How do you inspire elementary school children to want to learn and excel in science? It seems like an impossible task, but a local foundation called In Search of Genius (ISOG) has figured out how to do it!
This weekend, 500 kids from underserved areas in the Chicago Public School system got together to test what they've been learning at their ISOG after school program throughout the year. They participated in a science competition held at the Illinois Institute of Technology and their smiles and laughter proved that science can be fun!
|Photo from ISOG Science Competition|
"Whether it’s constructing and flying film canister rockets, building and racing balloon cars, or participating in a relay race to act out the process of digestion, learning becomes exciting and something to look forward to, rather than a chore," said Gerry Walanka, founder of In Search of Genius.
Making science fun is more important now than ever before. A recent Sun Times article by Rosalind Rossi showed how poorly Chicago area students are performing when it comes to science:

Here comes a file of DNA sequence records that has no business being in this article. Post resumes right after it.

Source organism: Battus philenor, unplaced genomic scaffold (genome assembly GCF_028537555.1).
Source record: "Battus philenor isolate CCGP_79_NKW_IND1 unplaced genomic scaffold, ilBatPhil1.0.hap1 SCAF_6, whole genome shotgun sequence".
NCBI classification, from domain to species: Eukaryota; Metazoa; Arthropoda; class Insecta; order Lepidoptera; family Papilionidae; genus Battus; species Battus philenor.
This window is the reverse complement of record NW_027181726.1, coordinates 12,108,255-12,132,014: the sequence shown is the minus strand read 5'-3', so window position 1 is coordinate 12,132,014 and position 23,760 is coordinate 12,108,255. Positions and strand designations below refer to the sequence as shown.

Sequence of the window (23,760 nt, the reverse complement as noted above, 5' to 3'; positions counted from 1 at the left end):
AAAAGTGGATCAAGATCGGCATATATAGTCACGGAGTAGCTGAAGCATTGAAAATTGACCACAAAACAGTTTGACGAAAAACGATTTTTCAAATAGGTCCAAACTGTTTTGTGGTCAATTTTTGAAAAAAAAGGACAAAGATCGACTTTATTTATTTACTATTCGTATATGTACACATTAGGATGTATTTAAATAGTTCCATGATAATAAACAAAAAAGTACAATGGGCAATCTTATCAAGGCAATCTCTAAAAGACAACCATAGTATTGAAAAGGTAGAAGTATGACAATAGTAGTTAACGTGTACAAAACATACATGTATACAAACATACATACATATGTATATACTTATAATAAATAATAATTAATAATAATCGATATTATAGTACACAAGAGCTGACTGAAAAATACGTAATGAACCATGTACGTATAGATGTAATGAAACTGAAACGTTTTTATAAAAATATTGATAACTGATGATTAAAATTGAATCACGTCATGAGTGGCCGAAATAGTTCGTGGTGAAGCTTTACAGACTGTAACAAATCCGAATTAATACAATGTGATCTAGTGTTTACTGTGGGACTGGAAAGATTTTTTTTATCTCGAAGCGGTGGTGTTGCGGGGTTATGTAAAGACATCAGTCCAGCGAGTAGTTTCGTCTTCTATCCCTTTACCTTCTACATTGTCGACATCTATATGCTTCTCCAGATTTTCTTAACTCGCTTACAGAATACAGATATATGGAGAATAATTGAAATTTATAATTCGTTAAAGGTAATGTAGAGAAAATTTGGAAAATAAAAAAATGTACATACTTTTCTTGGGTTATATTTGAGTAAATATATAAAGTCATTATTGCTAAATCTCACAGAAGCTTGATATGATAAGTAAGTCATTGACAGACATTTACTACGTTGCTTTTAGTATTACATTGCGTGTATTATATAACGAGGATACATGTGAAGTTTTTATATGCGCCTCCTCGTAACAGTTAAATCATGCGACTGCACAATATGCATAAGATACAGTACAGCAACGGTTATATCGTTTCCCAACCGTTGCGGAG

"In eighth grade, a stunning 71 percent of CPS students scored below the most basic science level."
That's why parents are thankful to have after school programs like ISOG helping their students get excited about learning.
“My daughter has always been interested in school, but now she comes home every Tuesday eager to talk about what she has learned. She sometimes teaches me new things,” said a Carther Elementary parent.
The students come away with much more than scientific knowledge. "In addition to developing students' knowledge of science, we are also driving literacy skills, teamwork skills, leadership qualities, health habits and general life skills while inspiring students to believe in themselves and sparking in them a lifelong love of learning," said Walanka.
Anytime an organization inspires students to excel in school and to believe in themselves, I'd say it's a successful one!
Take a look at this short video put together by ISOG that shows some of the activities science mentors help with to get the students engaged: